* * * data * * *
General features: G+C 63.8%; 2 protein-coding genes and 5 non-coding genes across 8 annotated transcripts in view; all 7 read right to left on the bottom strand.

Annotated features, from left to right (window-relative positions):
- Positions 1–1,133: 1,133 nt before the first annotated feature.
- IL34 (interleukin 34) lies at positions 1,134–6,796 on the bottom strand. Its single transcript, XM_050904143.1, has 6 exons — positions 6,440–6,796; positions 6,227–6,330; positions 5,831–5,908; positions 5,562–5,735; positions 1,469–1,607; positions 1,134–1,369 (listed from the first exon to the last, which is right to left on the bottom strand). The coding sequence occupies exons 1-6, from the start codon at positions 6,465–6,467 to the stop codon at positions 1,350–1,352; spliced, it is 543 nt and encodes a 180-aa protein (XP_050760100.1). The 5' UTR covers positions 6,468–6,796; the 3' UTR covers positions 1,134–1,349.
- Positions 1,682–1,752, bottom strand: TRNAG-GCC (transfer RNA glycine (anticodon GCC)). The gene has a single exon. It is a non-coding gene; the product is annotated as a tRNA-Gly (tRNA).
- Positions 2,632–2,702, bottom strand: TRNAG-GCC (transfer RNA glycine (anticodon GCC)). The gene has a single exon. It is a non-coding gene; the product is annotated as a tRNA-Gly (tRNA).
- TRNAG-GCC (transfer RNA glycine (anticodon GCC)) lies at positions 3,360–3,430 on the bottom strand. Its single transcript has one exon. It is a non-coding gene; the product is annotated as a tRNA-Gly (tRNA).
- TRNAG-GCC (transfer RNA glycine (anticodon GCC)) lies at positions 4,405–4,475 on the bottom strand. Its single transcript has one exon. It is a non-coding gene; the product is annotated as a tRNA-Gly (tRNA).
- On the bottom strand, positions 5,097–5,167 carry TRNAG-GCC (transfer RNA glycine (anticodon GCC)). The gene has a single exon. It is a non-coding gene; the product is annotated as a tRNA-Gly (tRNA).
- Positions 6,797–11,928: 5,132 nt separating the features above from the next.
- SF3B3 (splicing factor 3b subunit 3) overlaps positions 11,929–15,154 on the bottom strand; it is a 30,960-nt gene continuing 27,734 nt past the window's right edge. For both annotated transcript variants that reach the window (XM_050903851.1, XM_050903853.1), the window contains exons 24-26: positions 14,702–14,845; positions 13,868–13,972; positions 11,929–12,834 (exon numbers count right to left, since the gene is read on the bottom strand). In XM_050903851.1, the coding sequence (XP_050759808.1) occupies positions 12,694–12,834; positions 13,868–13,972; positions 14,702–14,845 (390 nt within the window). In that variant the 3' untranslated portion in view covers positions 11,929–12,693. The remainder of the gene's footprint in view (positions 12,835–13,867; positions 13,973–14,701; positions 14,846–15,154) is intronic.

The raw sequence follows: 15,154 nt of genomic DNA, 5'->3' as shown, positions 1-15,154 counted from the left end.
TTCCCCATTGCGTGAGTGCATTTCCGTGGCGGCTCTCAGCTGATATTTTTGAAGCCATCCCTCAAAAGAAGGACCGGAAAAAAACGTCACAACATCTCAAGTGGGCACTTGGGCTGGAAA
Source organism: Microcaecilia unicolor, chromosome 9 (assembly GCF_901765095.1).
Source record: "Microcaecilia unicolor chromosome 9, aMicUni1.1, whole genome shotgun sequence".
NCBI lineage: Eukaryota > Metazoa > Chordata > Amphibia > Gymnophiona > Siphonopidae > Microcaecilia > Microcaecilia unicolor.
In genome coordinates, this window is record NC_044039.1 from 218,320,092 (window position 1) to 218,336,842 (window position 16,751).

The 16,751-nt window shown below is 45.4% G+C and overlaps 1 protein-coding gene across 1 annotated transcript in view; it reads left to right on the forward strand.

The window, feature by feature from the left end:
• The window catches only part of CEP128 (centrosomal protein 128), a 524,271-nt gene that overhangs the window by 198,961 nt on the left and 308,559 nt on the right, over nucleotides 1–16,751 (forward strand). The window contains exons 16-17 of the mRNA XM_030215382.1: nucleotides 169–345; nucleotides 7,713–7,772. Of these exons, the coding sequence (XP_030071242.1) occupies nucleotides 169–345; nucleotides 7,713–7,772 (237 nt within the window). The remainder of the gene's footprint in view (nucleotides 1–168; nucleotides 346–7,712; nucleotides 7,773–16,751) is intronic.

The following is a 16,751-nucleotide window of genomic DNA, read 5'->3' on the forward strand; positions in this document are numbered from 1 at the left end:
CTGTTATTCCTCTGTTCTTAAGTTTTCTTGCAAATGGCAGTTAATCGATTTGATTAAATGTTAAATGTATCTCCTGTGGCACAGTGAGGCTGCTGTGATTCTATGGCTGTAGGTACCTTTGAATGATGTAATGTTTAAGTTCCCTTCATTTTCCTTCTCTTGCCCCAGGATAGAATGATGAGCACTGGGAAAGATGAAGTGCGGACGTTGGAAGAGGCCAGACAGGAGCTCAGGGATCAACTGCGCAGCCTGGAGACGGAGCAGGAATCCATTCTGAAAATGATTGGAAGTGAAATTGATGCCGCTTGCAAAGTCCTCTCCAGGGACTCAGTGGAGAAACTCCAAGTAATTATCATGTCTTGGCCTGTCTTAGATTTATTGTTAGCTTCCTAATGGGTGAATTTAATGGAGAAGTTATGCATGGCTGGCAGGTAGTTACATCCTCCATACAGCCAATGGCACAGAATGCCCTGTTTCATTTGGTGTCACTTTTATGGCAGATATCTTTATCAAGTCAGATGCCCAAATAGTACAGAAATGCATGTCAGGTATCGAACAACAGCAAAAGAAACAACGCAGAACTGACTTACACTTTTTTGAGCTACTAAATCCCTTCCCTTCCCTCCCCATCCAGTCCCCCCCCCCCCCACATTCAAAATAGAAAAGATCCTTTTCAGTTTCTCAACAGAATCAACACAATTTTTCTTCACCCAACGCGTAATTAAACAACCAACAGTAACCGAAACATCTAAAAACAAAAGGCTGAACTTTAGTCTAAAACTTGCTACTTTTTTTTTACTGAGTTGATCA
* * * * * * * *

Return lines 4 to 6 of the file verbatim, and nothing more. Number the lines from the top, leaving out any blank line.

- IL34 (interleukin 34) lies at positions 1,134–6,796 on the bottom strand. Its single transcript, XM_050904143.1, has 6 exons — positions 6,440–6,796; positions 6,227–6,330; positions 5,831–5,908; positions 5,562–5,735; positions 1,469–1,607; positions 1,134–1,369 (listed from the first exon to the last, which is right to left on the bottom strand). The coding sequence occupies exons 1-6, from the start codon at positions 6,465–6,467 to the stop codon at positions 1,350–1,352; spliced, it is 543 nt and encodes a 180-aa protein (XP_050760100.1). The 5' UTR covers positions 6,468–6,796; the 3' UTR covers positions 1,134–1,349.
- Positions 1,682–1,752, bottom strand: TRNAG-GCC (transfer RNA glycine (anticodon GCC)). The gene has a single exon. It is a non-coding gene; the product is annotated as a tRNA-Gly (tRNA).
- Positions 2,632–2,702, bottom strand: TRNAG-GCC (transfer RNA glycine (anticodon GCC)). The gene has a single exon. It is a non-coding gene; the product is annotated as a tRNA-Gly (tRNA).